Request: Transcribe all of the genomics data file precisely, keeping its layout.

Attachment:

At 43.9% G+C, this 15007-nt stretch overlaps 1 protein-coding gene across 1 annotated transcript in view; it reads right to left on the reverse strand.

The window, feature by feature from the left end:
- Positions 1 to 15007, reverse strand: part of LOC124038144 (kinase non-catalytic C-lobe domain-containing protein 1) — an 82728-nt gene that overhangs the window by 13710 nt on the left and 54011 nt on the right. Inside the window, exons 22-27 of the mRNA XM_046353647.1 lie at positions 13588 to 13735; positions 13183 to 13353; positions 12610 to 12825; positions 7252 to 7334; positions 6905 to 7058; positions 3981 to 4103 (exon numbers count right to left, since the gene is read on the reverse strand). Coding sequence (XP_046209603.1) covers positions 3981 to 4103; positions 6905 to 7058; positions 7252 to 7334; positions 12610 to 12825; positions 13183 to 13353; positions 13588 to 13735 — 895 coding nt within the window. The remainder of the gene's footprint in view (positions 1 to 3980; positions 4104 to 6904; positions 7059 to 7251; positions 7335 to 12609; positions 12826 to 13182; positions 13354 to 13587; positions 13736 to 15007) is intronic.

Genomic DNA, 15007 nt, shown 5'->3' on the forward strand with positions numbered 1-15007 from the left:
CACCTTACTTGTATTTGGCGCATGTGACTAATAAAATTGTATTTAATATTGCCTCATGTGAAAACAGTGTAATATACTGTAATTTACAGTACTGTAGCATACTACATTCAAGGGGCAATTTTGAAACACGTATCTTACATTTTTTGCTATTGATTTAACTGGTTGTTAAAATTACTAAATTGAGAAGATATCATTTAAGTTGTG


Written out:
At 43.9% G+C, this 15007-nt stretch overlaps 1 protein-coding gene across 1 annotated transcript in view; it reads right to left on the reverse strand.

The window, feature by feature from the left end:
- Positions 1 to 15007, reverse strand: part of LOC124038144 (kinase non-catalytic C-lobe domain-containing protein 1) — an 82728-nt gene that overhangs the window by 13710 nt on the left and 54011 nt on the right. Inside the window, exons 22-27 of the mRNA XM_046353647.1 lie at positions 13588 to 13735; positions 13183 to 13353; positions 12610 to 12825; positions 7252 to 7334; positions 6905 to 7058; positions 3981 to 4103 (exon numbers count right to left, since the gene is read on the reverse strand). Coding sequence (XP_046209603.1) covers positions 3981 to 4103; positions 6905 to 7058; positions 7252 to 7334; positions 12610 to 12825; positions 13183 to 13353; positions 13588 to 13735 — 895 coding nt within the window. The remainder of the gene's footprint in view (positions 1 to 3980; positions 4104 to 6904; positions 7059 to 7251; positions 7335 to 12609; positions 12826 to 13182; positions 13354 to 13587; positions 13736 to 15007) is intronic.

Genomic DNA, 15007 nt, shown 5'->3' on the forward strand with positions numbered 1-15007 from the left:
CACCTTACTTGTATTTGGCGCATGTGACTAATAAAATTGTATTTAATATTGCCTCATGTGAAAACAGTGTAATATACTGTAATTTACAGTACTGTAGCATACTACATTCAAGGGGCAATTTTGAAACACGTATCTTACATTTTTTGCTATTGATTTAACTGGTTGTTAAAATTACTAAATTGAGAAGATATCATTTAAGTTGTG